Monday, April 18, 2011

This saint shows us to trust in Our Lady all appearances of failure will turn to brilliant successes

                                  April 17   --  St. Stephen Harding

Stephen Harding was born in the 11th century into a noble English family.  At an early age, he pursued the monastic life at the Abbey of Sherbonne in Dorsetshire.

A short time later, he was sent to France to study philosophy and theology.  Having attained a high degree of competence in these studies , he then went to the French Abbey of Molesme which was under the direction of St. Robert and Blessed Alberic. 

Unfortunately, the influence of this highly religious trio was rejected by the monks who fell into a miserable decline.

Together with St. Stephen, the two saints and 18 faithful monks left the community and formed a new abbey in Citeaux (Cister) which became known as the origin of the famous Cistercians. With the death of Blessed Alberic, St. Stephen became the new abbot.

Although he fought to maintain strict observance, very few new novices asked to be received. With this dire situation, St. Stephen began to doubt that the new institution was pleasing to God.  He prayed fervently for enlightenment to know exactly what God wanted of his small community.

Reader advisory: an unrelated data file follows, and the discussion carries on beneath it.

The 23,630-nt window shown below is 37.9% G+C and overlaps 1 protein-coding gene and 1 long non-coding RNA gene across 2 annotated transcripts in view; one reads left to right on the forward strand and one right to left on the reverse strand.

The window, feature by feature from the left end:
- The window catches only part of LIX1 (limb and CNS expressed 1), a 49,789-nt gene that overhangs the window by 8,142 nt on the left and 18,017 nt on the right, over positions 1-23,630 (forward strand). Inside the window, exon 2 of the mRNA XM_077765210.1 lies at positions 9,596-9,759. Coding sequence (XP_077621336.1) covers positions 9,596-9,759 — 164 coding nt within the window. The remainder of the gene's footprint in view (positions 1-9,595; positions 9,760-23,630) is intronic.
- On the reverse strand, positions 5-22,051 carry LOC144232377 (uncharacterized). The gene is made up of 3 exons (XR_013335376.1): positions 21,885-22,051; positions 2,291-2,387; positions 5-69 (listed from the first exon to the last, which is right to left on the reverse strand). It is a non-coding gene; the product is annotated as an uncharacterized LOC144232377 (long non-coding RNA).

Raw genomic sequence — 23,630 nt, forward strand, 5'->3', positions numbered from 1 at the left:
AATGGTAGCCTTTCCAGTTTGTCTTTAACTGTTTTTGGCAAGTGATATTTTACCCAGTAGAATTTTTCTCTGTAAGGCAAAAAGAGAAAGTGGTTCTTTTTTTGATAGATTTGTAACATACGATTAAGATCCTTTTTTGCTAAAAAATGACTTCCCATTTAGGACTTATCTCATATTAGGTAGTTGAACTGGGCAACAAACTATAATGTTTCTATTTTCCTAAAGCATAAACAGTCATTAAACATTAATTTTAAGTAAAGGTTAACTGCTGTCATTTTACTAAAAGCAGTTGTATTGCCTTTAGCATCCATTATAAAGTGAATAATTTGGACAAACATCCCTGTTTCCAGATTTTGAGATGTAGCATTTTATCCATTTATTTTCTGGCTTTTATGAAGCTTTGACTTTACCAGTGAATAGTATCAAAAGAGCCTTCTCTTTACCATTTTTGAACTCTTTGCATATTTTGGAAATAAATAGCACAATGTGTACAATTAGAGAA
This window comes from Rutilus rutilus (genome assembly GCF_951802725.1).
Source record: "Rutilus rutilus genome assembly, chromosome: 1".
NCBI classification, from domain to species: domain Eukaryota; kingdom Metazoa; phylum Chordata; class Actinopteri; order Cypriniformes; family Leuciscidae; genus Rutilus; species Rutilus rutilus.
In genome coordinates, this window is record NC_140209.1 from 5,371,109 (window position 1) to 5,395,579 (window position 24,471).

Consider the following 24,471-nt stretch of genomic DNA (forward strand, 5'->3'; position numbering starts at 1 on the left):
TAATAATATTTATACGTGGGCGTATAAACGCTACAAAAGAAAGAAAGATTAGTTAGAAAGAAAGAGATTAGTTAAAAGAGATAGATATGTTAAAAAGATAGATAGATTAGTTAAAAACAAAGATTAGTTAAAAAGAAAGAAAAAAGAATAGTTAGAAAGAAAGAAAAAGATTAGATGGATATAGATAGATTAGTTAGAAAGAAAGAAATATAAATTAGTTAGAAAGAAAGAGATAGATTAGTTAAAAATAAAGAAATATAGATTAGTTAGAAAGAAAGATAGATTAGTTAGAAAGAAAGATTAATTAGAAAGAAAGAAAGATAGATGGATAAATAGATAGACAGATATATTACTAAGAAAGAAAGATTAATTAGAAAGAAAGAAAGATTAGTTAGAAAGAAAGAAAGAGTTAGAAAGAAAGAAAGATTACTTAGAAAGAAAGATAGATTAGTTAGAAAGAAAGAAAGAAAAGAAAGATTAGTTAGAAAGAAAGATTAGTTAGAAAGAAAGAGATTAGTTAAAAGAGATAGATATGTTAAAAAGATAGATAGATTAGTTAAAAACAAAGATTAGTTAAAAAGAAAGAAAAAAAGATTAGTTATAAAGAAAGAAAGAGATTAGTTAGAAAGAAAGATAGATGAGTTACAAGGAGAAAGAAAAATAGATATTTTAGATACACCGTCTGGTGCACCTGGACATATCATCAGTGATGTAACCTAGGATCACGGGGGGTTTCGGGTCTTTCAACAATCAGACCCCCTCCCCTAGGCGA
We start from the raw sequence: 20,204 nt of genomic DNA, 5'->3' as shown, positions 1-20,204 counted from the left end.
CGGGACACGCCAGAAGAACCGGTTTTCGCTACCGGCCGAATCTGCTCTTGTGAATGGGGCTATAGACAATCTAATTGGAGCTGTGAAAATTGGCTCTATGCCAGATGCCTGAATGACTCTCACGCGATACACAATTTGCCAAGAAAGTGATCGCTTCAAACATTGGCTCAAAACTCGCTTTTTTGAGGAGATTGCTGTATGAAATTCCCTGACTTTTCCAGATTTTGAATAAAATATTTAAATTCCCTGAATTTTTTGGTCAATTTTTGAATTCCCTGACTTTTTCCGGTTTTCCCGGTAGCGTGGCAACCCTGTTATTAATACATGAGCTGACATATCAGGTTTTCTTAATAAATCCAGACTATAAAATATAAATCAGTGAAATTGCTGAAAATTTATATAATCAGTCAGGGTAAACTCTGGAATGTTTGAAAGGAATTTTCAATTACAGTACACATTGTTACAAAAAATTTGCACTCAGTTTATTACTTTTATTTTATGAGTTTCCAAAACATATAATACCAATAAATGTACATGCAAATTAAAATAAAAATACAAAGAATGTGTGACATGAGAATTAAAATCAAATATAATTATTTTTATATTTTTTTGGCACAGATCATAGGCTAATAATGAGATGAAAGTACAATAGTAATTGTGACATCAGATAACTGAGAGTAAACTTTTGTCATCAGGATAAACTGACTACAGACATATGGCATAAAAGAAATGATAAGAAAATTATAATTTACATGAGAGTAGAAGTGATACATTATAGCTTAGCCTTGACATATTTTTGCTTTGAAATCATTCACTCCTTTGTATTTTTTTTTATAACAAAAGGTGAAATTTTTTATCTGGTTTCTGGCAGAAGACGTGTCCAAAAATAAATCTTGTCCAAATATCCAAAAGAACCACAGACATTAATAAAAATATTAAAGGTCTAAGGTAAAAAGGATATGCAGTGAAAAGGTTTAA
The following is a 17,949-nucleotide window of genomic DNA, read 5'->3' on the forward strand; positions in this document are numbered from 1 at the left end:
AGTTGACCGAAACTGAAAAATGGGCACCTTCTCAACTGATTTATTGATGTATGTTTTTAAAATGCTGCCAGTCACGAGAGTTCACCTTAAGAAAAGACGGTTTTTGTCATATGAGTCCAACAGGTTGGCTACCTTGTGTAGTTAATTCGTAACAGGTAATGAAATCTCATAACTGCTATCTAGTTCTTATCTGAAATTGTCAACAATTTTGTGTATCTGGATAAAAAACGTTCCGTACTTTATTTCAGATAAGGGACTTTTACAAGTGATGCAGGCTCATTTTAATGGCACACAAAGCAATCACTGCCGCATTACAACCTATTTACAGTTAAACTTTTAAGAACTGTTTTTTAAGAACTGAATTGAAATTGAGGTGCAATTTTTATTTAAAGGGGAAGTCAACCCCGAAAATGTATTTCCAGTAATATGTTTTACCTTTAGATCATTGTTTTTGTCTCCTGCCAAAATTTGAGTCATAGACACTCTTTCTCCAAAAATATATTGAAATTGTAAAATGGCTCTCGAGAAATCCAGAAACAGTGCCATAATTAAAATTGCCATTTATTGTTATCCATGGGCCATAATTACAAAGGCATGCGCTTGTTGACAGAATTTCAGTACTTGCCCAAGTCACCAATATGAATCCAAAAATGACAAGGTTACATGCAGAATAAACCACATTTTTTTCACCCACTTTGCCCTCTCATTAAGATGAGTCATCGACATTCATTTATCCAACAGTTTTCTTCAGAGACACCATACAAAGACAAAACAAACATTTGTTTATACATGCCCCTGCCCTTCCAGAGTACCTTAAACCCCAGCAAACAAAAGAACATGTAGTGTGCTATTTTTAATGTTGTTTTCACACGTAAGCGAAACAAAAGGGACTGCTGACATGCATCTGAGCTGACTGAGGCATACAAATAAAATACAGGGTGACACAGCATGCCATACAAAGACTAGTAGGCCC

Shortly later, a noble youth and his 30 companions asked admission to the monastery.  This youth was the future St. Bernard, who, with the blessing of St. Stephen, became the Abbott of the Abbey of Clairvaux, from which 800 future abbeys were born.  St. Stephen, founder of the Cistercian branch of the Benedictine Order, died in 1134.

The lives of the saints give us a perfect means to meditate on the ways of God in history and to apply those ways in guiding our own journey here on earth.  St. Stephen was only interested in pleasing God and doing His will on earth. 

When his new venture seemed to be a failure , he petitioned God to show him exactly how to proceed.  In a marvelous way, God brought more glory out of the pseudo-failure of the new monastery,  by answering the saint's prayer with the coming of St. Bernard and the eventual increase of 800 new abbeys. 

Let us ask Our Lady to teach us how to confide with confidence in the plans of Divine Providence, knowing that if we trust in her, all appearances of failure will turn to brilliant successes.

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